As the world continues to pick up its pieces after the devastating events caused by the COVID-19 pandemic, there are speculations among economists and investors that another recession could be around the corner. If so, this would be the first recession of America’s legal marijuana era.
Despite this, the push for legalization in the United States is in full swing. Although the sentiments towards the marijuana industry are currently bullish, many wonder how the burgeoning market will respond to a significant economic slump.
Could the steady income from venture capitalists, private equity funds, and other investment streams help the weed industry hold its own? Or will they dry up and bring the expansion of the industry to a sudden halt?
Since cannabis companies weathered the 2020 coronavirus-induced recession and emerged relatively unscathed, many marijuana enthusiasts believe the industry is recession-proof. Even so, things could be different this time around. There are numerous factors to consider when discerning how the sector would perform during economic turmoil.
The most straightforward response to this question is no. However, this conclusion is only based on the fact that no industry is entirely recession-proof. Recessions and economic downturns are inevitable parts of the economic cycle. Although the cannabis industry remained resilient during the COVID-19 disaster, the same may not be said for a recession.
When the Coronavirus was at its peak, cannabis sales grew by nearly 50%. While this was well received by the marijuana community, there are rising concerns that some companies may have overinvested in the budding industry. This could prove detrimental to stakeholders who exponentially financed the sector based on the success of cannabis during that period.
Analysts believe the cannabis sector survived the Coronavirus economic downturn because consumers were flush with cash from government stimulus checks and had fewer options for spending it. Since there were numerous restrictions on travel and social gatherings, many people gravitated towards cannabis for their anxiety and stress.
That said, the marijuana industry does look to be highly recession-resistant. A quick look at evidence from other vice industries, including tobacco and alcohol, can help paint a picture of cannabis purchases during an economic downturn.
According to reports, alcohol sales increased by 9% during the Great Recession. Alcohol consumption grew despite the rising unemployment rates. For this reason, the cannabis industry may continue to progress and generate revenue even during a recession.
Despite the tremendous growth of the cannabis market in the last few years, federal legislation is still seemingly out of reach. This stalling could be a thorn in the side since the federal decriminalization of weed is a significant factor in the industry’s survival and economic recovery in the event of a recession. The lack of progress for federal reform coupled with rising inflation could mean tough times are imminent for the weed sector.
Furthermore, it’s vital to remember that newer cannabis state markets like Florida, New Jersey, and New York still have limited licenses. Because of this, these marketplaces typically have less competition and comparatively higher dispensary supplies and wholesale cannabis prices. Experts believe these states are better positioned to handle an economic downturn than more mature markets like Colorado and Oregon.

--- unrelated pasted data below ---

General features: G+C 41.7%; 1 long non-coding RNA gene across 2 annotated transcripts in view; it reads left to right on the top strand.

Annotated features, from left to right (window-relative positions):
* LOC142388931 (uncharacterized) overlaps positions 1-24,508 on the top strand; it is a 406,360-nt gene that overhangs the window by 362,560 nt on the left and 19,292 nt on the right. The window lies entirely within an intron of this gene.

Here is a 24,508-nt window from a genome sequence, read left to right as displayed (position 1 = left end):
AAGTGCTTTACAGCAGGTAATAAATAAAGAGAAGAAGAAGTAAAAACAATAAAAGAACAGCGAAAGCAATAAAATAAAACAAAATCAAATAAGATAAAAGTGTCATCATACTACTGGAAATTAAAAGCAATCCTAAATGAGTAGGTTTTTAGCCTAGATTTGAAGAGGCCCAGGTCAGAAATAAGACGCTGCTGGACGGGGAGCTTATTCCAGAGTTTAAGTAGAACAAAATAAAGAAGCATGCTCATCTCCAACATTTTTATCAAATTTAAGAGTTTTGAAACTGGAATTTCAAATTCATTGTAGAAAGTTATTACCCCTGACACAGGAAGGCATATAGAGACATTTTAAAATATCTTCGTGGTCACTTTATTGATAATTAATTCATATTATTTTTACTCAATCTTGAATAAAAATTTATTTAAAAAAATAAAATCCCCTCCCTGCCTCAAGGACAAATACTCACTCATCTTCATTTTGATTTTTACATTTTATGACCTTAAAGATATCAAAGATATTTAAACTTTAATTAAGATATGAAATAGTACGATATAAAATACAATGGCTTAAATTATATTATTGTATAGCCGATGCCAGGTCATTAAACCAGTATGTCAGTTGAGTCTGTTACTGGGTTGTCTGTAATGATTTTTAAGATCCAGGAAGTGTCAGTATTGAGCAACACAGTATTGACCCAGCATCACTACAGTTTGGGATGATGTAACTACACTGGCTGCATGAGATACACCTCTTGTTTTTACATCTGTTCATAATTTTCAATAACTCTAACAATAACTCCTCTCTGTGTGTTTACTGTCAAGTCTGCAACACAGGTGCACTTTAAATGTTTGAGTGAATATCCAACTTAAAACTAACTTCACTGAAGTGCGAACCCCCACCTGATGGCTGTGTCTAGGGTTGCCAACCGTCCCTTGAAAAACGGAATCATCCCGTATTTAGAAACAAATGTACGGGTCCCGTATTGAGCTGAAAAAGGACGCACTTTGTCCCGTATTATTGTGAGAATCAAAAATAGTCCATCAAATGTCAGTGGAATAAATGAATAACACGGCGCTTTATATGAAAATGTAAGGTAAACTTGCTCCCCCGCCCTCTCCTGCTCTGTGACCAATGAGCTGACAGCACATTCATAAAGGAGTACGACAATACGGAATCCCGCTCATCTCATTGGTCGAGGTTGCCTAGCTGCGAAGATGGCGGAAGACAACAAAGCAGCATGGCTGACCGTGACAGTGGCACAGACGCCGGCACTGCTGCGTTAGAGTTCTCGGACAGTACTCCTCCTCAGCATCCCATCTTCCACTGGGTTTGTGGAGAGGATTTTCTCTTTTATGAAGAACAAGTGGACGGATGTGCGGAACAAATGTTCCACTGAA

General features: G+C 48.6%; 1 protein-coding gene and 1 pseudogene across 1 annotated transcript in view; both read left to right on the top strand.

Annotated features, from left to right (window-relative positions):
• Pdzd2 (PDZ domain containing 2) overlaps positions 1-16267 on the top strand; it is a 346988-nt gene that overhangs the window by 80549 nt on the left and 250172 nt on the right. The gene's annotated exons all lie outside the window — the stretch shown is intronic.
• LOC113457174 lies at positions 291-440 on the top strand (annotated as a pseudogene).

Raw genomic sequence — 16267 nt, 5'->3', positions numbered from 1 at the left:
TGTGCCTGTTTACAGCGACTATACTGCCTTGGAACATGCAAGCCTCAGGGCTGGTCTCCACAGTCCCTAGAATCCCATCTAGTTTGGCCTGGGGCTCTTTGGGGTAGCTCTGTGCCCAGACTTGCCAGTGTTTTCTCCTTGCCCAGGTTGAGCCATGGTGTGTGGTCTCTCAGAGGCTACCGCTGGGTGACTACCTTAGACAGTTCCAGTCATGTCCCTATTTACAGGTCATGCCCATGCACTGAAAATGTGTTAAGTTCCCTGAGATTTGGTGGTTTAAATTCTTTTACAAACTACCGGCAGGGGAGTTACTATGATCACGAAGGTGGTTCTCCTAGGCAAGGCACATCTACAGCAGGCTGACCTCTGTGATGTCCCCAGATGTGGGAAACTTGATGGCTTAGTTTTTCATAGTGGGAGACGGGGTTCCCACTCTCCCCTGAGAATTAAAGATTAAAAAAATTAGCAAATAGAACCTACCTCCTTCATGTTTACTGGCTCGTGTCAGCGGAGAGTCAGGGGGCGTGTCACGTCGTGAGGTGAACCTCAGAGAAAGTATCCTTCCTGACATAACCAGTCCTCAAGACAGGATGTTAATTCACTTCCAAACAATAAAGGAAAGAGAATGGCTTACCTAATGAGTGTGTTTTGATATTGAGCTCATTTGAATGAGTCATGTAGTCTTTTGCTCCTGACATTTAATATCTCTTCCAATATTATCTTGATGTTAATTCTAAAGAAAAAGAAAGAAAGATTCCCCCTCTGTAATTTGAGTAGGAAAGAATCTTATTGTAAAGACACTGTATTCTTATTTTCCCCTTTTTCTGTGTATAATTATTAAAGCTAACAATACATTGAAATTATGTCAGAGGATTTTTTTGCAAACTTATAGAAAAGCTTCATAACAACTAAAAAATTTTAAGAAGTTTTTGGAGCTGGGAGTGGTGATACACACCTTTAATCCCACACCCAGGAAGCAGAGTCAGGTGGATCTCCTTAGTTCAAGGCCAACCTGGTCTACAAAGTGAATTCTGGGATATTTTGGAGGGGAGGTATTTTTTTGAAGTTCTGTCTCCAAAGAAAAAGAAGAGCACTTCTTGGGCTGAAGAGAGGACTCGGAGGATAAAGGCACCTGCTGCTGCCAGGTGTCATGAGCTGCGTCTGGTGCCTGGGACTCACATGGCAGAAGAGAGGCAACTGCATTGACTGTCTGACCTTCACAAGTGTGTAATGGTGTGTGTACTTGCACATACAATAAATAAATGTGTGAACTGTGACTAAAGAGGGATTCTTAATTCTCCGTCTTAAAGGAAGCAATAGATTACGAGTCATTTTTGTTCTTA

Marijuana businesses in states with more mature cannabis industries face overproduction, falling wholesale prices, and stiff competition. Moreover, each state’s regulatory framework differs due to the lack of federal direction. Consequently, a recession could have various effects depending on the marijuana market of individual states.
Another potential headache for the cannabis industry during a recession is the resurgence of the illicit market. Since an economic downturn puts pressure on consumers’ wallets, many tokers could be driven to the illegal marijuana market for better prices. There’s no denying this would negatively affect legal cannabis and reduce market revenue.
The cannabis realm is vast, and investment opportunities go well beyond cultivation, manufacturing, and distribution. Organizations focused on research and development, accessories, services, and cannabis packaging companies have also become significant parts of the industry.
Due to the vast array of businesses that make up the cannabis sector, a recession may result in a diverse set of winners and losers. As a result, this could even out the industry’s performance in an economic crisis. It could even help poor-performing sectors in the industry remain afloat during and after a recession.
Moreover, let’s not forget that the performance of the marijuana industry is driven by economics, politics, and the generation of tax revenue. Market experts believe that these would be the determining factors if cannabis succeeds in putting on an excellent performance during a recession.
In fact, industry leaders believe that an economic downturn could be a principal catalyst for cannabis legalization at the federal level. Jurisdictions in the United States and abroad would want to take action to help the economy recover from a recession, and legalizing cannabis could be one of the popular options.
There’s no denying that no industry can remain recession-proof. However, based on the track record of similar sectors, there is ample reason to conclude that some cannabis companies and marijuana stocks could remain resilient during a recession. Still, these companies must evaluate their portfolios and adjust accordingly for a possible economic slowdown to stay afloat.